cardinal problem that flits through ‘Developing countries’, Nigeria
inclusive and this is solely because of the standard of living of such
It is very sad and pathetic to note that many of the youths that are
supposed to be leaders of tomorrow make the secondary school their
peak of learning; they stop schooling and thereby venture into
different trades and this is partly due to poverty and partly
frustration.Dr. Uyi Uwadiae, head of the Nigerian National Office, WAEC, said that
1,540,250 candidates sat for the May/June 2011 examination and 40.55%
obtained credit and above in six subjects while 80.15% obtained credit
and above in two subjects in other words, approximately 1.2 million
Nigerians (Youths) failed.
This result is really an alarming, disheartening and disappointing
turnout for a populated and highly enriched country like Nigeria.
Many have tagged securing admission in any top-notch tertiary
institution to be “as tough as securing a place in heaven”.
Using “UNILAG” as a benchmark shows that over 200,000 students applied
for the just concluded 2011/2012 Post-Utme exercise and only 6,000
students would be chosen, the burning question now is that: “what
would be the fate of the 97% that won’t be admitted”.
Economists have proven that Nigeria currently operates a mixed
economy, theoretically, but practically capitalism has thrived to the
detriment of socialism.
The gap between the rich and the poor, a major
sinister of capitalism can be traced down to the education sector
whereby there is a clear-cut segregation between public and private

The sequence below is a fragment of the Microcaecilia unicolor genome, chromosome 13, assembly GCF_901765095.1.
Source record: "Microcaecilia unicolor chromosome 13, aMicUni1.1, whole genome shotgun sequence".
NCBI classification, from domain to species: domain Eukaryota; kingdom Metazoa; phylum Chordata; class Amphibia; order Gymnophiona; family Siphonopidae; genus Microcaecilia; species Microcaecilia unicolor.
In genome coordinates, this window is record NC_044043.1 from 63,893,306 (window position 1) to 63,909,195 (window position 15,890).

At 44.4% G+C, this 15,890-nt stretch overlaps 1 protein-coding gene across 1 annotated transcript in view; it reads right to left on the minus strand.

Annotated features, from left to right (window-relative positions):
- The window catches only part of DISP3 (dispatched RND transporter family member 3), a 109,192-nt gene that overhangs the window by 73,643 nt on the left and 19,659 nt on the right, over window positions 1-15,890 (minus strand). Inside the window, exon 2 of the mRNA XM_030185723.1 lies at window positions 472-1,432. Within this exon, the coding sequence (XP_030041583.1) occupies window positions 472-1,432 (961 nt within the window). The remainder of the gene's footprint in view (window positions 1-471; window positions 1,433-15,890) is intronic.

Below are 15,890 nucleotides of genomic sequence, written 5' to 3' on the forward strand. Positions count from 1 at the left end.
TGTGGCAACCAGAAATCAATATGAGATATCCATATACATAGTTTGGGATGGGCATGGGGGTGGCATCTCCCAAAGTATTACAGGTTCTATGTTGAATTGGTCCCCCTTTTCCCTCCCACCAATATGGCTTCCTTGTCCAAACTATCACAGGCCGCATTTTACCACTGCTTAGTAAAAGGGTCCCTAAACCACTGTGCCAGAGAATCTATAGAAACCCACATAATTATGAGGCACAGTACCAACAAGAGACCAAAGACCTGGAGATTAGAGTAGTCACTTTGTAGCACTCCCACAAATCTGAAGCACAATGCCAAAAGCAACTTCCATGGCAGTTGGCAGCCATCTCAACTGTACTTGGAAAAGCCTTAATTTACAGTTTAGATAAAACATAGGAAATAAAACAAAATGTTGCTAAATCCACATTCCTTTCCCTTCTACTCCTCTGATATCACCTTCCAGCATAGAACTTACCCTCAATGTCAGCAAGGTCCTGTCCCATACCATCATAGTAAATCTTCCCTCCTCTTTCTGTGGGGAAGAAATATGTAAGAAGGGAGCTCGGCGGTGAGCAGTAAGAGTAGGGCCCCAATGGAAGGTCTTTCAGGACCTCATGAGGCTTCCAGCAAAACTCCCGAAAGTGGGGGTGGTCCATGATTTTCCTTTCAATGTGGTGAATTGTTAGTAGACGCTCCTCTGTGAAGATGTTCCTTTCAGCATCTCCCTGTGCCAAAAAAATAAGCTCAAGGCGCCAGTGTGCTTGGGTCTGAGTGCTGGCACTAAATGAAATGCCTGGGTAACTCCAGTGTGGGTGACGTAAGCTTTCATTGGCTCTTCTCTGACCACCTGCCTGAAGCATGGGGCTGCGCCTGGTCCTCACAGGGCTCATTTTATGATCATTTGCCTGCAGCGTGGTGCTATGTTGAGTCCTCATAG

institutions financially and academically.
This act financially and
psychologically causes hopelessness to individuals who are brilliant
but financially down and those who also hawk just to send themselves
According to Wikipedia, Nigeria has about 97 universities currently in
operation and this is a confirmation of Pres. Goodluck Jonathan’s
afore promise toward the creation of more universities but most of
these newly created tertiary institutions are privately owned and are
in turn very expensive for an average individual to afford.
Thus, it is glaring that the creation of universities is not the only
panacea for the “secondary school end” situation but the adequate
provision of better educational packages at the primary and secondary
school levels (for aside physical zeal they also need mental zeal)
which will spun students to break through the storm of admission and
P.S: This Is Just A Solution Out Of Many…..Feel Free To Share Your
View And Opinion Towards This Post!